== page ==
Maui News

Aloha House and MYFS awarded BOH grants

March 1, 2011, 6:00 AM HST
* Updated March 1, 7:45 AM
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By Wendy Osher

(L to R): Kevin Baptist, SVP Regional and Island Manager, Maui County; Dr. George Carlson, Aloha House/MYFS Board President; Jud Cunningham, CEO; and Curtis Tom, VP and Kahului Branch Manager. Courtesy photo.

The Bank of Hawaii issued grants totaling $7,500 to two Maui groups. Aloha House is the recipient of a $5,000 award that will be used for information technology upgrades. Maui Youth & Family Services (MYFS) received $2,500 for building renovations to its Ka Pono facility, the only outpatient substance abuse treatment program for adolescents on Maui.

The Aloha House grant is designated to upgrade computer workstations, software and phone systems. The upgrades are expected to improve collaboration and enhance the staff’s ability to share secure information. In 2008, Aloha House served 231 clients in its residential services, 259 in intensive outpatient services, 294 in outpatient services and 38 in transitional living services.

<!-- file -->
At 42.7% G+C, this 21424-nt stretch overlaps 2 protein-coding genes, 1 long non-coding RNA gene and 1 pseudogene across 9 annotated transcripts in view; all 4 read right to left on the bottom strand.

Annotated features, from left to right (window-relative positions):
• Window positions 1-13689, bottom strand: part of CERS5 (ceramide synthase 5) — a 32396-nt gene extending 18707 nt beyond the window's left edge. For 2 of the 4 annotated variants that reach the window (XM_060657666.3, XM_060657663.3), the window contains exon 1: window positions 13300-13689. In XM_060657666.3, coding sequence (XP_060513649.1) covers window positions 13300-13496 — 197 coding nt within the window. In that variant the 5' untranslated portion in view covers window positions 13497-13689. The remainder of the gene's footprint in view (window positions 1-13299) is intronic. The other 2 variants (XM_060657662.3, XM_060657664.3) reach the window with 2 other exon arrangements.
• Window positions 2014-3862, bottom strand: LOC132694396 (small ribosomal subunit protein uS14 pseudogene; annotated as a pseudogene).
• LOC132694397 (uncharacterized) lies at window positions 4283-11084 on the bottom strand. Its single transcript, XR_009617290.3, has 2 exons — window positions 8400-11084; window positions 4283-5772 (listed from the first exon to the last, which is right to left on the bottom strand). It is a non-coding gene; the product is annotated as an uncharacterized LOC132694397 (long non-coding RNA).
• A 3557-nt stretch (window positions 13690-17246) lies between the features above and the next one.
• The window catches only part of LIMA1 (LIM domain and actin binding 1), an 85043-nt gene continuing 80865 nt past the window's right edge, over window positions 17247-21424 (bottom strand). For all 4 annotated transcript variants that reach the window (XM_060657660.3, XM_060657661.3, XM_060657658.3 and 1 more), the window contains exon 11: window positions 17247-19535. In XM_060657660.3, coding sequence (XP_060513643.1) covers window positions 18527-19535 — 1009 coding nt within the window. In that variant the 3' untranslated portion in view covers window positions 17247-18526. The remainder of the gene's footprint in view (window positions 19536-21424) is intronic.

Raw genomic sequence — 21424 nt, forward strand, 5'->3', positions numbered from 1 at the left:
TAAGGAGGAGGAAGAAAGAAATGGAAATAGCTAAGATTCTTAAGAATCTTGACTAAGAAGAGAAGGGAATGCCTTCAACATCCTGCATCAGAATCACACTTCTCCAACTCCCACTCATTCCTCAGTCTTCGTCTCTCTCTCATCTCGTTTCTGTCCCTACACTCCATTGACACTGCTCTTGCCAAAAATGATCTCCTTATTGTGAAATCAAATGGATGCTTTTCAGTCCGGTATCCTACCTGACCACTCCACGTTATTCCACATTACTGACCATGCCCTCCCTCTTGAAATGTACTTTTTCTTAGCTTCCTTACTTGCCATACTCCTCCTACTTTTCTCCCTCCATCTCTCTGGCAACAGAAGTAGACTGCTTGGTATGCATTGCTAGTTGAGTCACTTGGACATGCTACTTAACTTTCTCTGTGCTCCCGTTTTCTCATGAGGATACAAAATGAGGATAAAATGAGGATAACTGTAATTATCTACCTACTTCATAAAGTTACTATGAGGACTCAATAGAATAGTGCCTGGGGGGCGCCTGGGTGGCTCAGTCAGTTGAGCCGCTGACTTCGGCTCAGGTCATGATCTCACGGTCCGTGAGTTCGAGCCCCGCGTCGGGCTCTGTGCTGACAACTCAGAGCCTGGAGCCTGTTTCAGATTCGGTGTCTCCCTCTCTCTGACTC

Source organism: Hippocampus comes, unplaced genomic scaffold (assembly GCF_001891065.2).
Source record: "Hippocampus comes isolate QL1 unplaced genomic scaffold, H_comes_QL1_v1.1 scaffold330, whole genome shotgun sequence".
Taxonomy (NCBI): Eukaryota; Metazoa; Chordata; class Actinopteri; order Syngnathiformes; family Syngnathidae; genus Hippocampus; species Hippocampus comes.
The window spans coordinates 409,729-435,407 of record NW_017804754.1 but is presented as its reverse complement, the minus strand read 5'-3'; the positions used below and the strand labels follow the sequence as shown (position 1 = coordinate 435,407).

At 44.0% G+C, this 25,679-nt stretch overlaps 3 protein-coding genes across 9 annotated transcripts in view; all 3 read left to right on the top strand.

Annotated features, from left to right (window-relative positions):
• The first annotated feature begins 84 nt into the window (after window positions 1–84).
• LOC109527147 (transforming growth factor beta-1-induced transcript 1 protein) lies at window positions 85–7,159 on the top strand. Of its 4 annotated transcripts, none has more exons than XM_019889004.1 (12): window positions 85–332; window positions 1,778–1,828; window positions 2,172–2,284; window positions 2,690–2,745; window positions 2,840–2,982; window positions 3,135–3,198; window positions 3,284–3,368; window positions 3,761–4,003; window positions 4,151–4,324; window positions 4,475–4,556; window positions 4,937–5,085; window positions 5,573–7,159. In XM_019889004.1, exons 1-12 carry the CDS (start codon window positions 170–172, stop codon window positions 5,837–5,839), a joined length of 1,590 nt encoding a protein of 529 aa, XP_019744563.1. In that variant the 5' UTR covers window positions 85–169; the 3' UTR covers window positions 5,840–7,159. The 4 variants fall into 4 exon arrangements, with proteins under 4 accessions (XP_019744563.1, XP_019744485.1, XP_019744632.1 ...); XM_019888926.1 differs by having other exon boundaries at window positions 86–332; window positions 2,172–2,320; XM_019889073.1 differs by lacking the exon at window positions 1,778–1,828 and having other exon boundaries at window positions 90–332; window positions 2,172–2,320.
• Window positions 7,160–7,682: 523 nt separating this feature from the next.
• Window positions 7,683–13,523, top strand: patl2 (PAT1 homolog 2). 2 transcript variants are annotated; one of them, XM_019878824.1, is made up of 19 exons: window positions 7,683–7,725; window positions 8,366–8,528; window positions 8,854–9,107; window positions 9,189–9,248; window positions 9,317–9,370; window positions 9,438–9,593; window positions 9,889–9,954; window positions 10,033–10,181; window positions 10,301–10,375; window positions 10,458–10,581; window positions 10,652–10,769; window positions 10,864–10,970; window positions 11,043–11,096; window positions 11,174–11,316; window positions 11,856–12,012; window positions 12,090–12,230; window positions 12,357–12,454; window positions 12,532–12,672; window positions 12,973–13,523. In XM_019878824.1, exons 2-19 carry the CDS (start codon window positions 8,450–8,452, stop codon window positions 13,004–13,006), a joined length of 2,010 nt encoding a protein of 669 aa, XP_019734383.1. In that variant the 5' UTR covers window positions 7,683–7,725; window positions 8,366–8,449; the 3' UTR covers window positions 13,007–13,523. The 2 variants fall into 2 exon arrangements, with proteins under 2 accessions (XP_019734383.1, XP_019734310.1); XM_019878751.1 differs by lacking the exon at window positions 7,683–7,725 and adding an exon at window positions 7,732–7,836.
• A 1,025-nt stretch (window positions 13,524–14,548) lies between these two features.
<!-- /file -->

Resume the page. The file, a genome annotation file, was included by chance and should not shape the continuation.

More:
“Aloha House is an important community resource in helping to create better futures for Maui residents dealing with mental health and substance abuse issues,” said Bank of Hawaii Senior Vice President and Maui Island Manager Kevin Baptist.

“We are grateful to Bank of Hawaii to help us upgrade our technology, thereby improving our responsiveness to clients, accountability and overall productivity and cost efficiency,” said Aloha House Chief Executive Officer/MYFS Board President, Jud Cunningham.


The grant for MYFS will be used for renovations at the agency’s Ka Pono Building, which was originally part of the McNichol’s estate on Baldwin Avenue. The facility serves as the hub for the agency’s outpatient substance abuse treatment program for adolescents on Maui. In 2009, the program provided services to 70 Maui youth at the Ka Pono building.


“The Bank of Hawaii grant for our Ka Pono building comes at a critical point as the building, which was built in the 1920s, needs extensive repair and upkeep,” said Cunningham.

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